Isl, the reason that no one was concerned about the child at the community pool that probably doesn’t have a lifeguard, is most likely because 99% of those pools are no deeper than 5 feet. A very short 10 year old will not be able to touch the bottom, but most can.
@hineata: or the keep-the-kids-safe & abstinence-only movements will start fearmongering about sex too, until the part of the population stupid enough to believe that has gone extinct.
(Sorry, sarky mood…)
@Michelle, I was going to clarify what happened at the doctor’s office with my daughter but you hit it on the nail.
She was okay with the doctor poking her belly. She thought it was funny, but she didn’t want a vaginal exam. She was sitting on the exam table in her underwear in a paper gown with the front open so I think her reaction was appropriate, too.
After that I explained to her that sometimes the doctor needs to look at every part of her body to make sure it’s okay and that as long as I’m there or her dad is there and she’s okay with it then it’s fine.
I had this very argument thrown at me last week. That what kids are taught to do is thrown out the window when actually confronted with the situation and I believe she used the word, freeze. The thing is, their reaction can’t really be proven either way but I’d hope my kids would have sense enough and do as taught.
The only thing we have to fear is…
Well, duh. It’s how our flight-or-fight sutem works. First, you freeze. It looks like freezing to an outsider, what you’re actually doing is tensing all your muscles. Then you either thaw out and move on, if the ‘threat’ was a squirrell startling you. If not, you fight or run, depending on the situation.
Sometimes, you only run a step or two. That,s what a startled jump is. Your concious thought is probably to be annnoyed at someone for sneaking up on your. Your subconcious mind thinks ‘baddie approaching, run, are we safe. Yep, danger’s past.’
Freezing is the CORRECT response to a minor threat though. On a subconcious level, the car is counted as a predator. Nope, not a would be abductor. An honest-to-god predator… like a tiger or something that wants to kill you to eat you.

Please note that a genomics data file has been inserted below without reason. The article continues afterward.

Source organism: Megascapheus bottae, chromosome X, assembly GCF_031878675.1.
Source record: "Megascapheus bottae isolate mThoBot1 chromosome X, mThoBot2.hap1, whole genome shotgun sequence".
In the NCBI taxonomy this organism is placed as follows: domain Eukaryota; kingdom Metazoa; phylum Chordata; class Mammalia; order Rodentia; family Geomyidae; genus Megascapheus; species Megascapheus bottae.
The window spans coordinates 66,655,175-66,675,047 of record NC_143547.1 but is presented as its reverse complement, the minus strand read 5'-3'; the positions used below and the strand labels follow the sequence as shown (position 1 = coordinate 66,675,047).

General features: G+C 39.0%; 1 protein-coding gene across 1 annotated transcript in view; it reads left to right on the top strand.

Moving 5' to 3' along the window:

Child freezes, car passes by. Child is safe and probably was never conciously scared and certianly was never terrified. Child maybe startled or mildy scared. The difference? Startled is ‘why did you make me jump?’ Scared is ‘argh! That was a horrid dream!’ Terrified is well…how stupid people act about abductions.
Another reaction that also counts as freezing would be jumping back onto the pavement. As far as your flight-or-fight is concerned, those are exactly the same thing. Just different ways of accomplishing the same thing.
Bonus: Your muscles are now tensed, ready to act quicker if something really dangerous happens. Plus. tense people are stiff. That makes them HEAVIER. HEAVIER means harder to abduct.
So freezing is a good thing.
And if you still think your children are vulnerable…yeah,they’re not nearly as vunerable as you think. This is a family site so I won’t explain it in graphic detail but listen to Pterry.
All trees are felled at ground level. Or less bowderlised:
If someone’s hands are above your head, your teeth don’t quite measure up to their legs. Nearly though.
The truth is some people do have this issue where they can’t stand up for themselves. I see it even in adults all the time. I have heard adults talk about how they allowed themselves to virtually be raped rather than actually speak up and say no and said they just froze.
I find it absurd but that is because I am SO the opposite of that. I was always raised to speak my mind and my opinion if necessary. My parent’s valued my input and logic. I was allowed to have an opinion and argue my points with my parents.
I think that most definitely did contribute to learning this always speaking up for myself skill. Some kids are told never to argue with their parents and are not allowed to disagree with their parents or told that adults know everything, point blank and so kids never learn the art of disagreeing with someone or arguing with someone or speaking up.
So once again free range kids is about making kids self sufficient and that includes the art of speaking up for one self in all situations when needed.
The other things kids should learn? That ‘older’ doesn’t automatically mean ‘right’. Once, a lower school teacher of mine made some comment about feeding a berry to a dog to check if it was safe to eat, because if animals can eat it, so can we.
Kiddy me pointed out that this was a useless test because 1)There are bright red berries that birds can eat but we can’t and 2)if I eat chocolate, I might get a bit excited but I’m ultimately going to be fine. A dog…not so much.
Teacher’s ‘counter’ was to point out that she was older. Yes, she tried to argue a question of fact was proved by her living longer. I had no idea what to say after that.